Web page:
A week ago at this time I was at your house, trying to sleep, trying to figure out what was happening. I went up to your room, got into your bed, felt your closed sleep. I said goodbye and sleeping Amos said the same. I went out to the porch for a smoke, and I sat there for a while, until Maria came out. She told me she couldn't sleep and sweetly offered to take me to the airport. I didn't say goodbye, although somehow I did. That flight was miserable: I was exhausted and I didn't understand why I was leaving with such a dramatic feeling. To digest my emotions, I started remembering our little moments of fun, and then I wrote you something that I never sent. Now I am back in Madrid, trying to sleep in my own bed after all these months, but this is gonna take me a while. I open my computer and I see your email and decide to answer, to tell you that you that I also saw in you a magnificent human being, that I would have liked to know you more and better. Anyway. Thank you for that time. Gracias corasón de melón, melón, melón...Sigue disfrutando.
Here is what I wrote...
First continuation: After a while, the impact of this memory dissolves in time and silence. We lose all contact and continue with our lives and trips and wonders. You become an admired playwright after your success portraying the long term social effects of the 2020 California Gugu earthquake. In one of your tours, you go to Paris and end up siting next to me at a terrible literature conference about the latest work of some Chicano gay disabled woman. We both puff in our seats, and in that complicity we look at each other. Hours later we are having sex on every slide of every park in Paris. Soon we get bored with parks and go down to the catacombs to make love between the old honorable French skulls. Years later we move to a country house dans la campagne française, and bring your father--too old to work by then--with us. We both work in our garden till sunset, while he closely observes our progress from the porch, smiling and drinking his beer. We have a simple way of life, away from the sound and fury and lemon's labels, and tender conversations about our possible children's names. We read Mark Twain and Garcia Marquez and sometimes even Gothic novels. We have dogs and swings and boxes full of silkworms and a sign in the front door: Il faut cultiver notre jardin. I pronounce the sentence and remember my youth struggling against the refined and exigent French ears. Even during my very last years, when Alzheimer's has ravaged my neurons and you keep reading me that old notebook, I would still stubbornly remember how to say the damn Voltaire sentence properly.
Second continuation: We never see each other again. Only one day, walking through the streets of Venice, I scream thinking I'm seeing you: down by the water, a man half-plunged and half-naked, swinging his penis and saying something to some rats that run out into the incongruous canals. But it is not you.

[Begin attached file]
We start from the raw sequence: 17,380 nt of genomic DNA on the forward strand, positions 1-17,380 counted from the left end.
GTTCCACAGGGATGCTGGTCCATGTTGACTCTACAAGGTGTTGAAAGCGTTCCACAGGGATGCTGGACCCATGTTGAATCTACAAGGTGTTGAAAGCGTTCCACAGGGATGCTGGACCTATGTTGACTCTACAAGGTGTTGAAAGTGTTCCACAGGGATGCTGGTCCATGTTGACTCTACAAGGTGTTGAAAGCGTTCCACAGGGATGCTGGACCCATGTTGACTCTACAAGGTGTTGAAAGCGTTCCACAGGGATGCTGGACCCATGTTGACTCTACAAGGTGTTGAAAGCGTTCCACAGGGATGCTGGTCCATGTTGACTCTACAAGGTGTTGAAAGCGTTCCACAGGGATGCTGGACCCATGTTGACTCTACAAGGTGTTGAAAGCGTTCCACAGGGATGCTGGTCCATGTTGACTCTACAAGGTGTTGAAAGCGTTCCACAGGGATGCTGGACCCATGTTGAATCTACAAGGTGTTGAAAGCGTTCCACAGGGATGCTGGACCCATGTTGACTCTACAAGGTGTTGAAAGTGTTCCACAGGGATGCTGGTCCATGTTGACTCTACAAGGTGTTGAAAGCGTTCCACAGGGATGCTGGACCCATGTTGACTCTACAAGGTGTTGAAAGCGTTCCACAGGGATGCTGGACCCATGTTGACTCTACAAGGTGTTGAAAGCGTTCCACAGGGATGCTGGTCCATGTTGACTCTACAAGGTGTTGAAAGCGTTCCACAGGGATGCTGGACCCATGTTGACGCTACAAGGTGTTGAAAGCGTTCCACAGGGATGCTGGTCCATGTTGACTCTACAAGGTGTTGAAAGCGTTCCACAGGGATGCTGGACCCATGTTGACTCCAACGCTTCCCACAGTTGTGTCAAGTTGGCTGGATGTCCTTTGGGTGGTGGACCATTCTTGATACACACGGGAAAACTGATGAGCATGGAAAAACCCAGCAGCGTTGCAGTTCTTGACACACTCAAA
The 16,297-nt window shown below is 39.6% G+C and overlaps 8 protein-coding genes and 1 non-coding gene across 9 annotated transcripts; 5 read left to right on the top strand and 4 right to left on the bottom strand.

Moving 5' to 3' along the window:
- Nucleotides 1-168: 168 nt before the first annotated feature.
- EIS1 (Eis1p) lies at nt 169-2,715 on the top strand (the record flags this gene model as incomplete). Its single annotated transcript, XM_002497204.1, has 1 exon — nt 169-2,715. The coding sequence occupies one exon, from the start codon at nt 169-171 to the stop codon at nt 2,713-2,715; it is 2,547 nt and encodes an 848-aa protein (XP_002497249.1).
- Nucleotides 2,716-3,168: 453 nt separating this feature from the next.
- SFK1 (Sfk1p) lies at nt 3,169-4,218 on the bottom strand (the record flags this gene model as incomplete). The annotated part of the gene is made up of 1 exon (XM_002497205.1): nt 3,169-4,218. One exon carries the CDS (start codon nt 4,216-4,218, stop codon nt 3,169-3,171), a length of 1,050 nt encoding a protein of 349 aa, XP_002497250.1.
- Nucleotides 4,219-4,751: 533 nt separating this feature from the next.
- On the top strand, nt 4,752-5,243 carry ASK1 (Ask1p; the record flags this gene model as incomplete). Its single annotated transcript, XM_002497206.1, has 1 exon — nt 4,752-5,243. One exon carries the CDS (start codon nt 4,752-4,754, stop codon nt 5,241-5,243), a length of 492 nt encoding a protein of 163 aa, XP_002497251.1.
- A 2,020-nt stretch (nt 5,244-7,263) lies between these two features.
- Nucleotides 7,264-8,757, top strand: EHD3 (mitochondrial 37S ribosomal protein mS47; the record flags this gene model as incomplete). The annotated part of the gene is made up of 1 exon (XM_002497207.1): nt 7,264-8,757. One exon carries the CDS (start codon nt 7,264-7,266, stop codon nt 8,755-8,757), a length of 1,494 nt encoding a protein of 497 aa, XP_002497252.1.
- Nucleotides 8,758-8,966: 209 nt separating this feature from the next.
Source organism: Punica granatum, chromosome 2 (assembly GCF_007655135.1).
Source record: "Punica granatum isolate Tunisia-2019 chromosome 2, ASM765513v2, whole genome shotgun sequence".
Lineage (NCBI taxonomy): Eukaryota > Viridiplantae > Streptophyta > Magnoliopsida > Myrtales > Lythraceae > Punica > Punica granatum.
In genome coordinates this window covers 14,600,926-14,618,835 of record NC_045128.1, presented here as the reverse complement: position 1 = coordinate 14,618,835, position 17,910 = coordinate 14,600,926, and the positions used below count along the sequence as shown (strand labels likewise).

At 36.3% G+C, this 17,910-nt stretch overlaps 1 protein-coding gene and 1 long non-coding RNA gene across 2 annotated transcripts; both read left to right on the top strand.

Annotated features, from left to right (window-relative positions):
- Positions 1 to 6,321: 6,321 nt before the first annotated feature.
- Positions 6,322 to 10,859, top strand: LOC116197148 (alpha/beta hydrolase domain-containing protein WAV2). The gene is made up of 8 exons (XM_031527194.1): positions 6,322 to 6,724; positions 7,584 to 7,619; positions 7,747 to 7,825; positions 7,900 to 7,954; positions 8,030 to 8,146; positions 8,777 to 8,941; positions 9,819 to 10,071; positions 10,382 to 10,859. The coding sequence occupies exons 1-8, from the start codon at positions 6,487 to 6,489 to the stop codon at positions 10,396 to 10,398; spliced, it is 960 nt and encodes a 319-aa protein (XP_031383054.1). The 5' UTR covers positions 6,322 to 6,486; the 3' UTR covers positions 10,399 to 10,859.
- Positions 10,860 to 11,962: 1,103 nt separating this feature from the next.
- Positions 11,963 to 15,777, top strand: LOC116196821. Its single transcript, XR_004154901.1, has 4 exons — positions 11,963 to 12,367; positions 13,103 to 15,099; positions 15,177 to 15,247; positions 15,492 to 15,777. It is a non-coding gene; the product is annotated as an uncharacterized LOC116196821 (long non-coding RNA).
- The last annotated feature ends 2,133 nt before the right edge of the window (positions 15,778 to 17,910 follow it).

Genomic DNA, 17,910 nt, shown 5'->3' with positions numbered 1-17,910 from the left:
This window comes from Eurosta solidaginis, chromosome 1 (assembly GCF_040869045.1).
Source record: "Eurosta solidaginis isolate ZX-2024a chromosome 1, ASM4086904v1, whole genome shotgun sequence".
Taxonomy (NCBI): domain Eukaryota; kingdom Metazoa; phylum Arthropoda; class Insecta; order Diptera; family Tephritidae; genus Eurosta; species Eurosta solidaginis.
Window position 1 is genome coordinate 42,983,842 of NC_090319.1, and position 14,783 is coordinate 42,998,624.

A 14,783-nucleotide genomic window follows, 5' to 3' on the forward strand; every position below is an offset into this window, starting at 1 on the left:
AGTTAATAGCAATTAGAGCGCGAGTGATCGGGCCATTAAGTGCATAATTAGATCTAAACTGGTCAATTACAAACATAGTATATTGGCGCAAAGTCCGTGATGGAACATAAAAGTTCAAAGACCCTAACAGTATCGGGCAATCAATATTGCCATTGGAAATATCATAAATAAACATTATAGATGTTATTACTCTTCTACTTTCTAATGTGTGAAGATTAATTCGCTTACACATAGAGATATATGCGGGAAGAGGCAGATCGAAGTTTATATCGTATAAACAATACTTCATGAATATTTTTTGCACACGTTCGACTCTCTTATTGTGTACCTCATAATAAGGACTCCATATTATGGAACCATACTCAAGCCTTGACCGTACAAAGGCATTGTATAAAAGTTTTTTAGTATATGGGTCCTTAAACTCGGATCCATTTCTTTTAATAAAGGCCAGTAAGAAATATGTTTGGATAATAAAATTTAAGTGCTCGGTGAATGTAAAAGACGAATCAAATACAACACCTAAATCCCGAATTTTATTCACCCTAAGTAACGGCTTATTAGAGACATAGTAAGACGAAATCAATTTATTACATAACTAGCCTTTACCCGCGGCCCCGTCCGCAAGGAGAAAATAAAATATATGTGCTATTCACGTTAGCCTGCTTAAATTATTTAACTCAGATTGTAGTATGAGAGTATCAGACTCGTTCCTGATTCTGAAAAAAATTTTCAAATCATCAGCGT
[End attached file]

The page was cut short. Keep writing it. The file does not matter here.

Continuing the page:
Tercera continuación: Vuelvo a Nueva Orleans. Nos reencontramos. Nos descubrimos. Nos vamos a vivir juntos a Cuba. Los primeros meses el placer se escurre como el fuego, como el sudor de los bailes en la Casa de la música, como la tormenta que acerca el mar al Malecón. Después las cosas se complican, se nos acaba el dinero, se nos acaba la tormenta. Entonces tú abres una tienda de lociones de cabello para hombres y yo me coloco en una de las pescaderías del puerto. Salimos adelante, pero el sumidero se abre un día: has utilizado mi cuaderno anotado para limpiarte el cuello de loción. Cuando te lo reprocho, me echas en cara el olor salvaje de mis manos, el olor de mis dedos húmedos, palpitantes de tajar pescado y hurgar marisco. Empezamos una pelea que acaba en un paseo a gritos por la playa. Todo termina en un par de navajas, en dos cuchillos apasionados, en dos cuerpos apasionados que aparecen como el pescado muerto por la mañana en el Malecón.
Fourth continuation: I go back to New Orleans. We become friends. We live together for years, and go every morning to lie under the Chime Tree and listen to the music of the wind.You start dating a guy and he moves in with us. After a while you decide to have a child: we decide to have a child that I would conceive and you would raise. I give birth to Samuel, a beautiful boy. I breastfeed him every morning on the porch. Sometimes you come by and you try the milk from my breast, saying something about how it makes you remember your first years. You suck my nipple gently and then give me long lectures about childhood and innocence. I always feel my pants wet, but I never tell you. The child grows up, and it becomes painful to be around you all. One morning I decide to leave. I pack my things, go to the kitchen and squeeze my breast. A drop of milk comes out and falls into a porcelain glass that I leave on the table. I don't say goodbye, although somehow I do.
Anna Bernal is a pseudonymous Spanish writer and critic.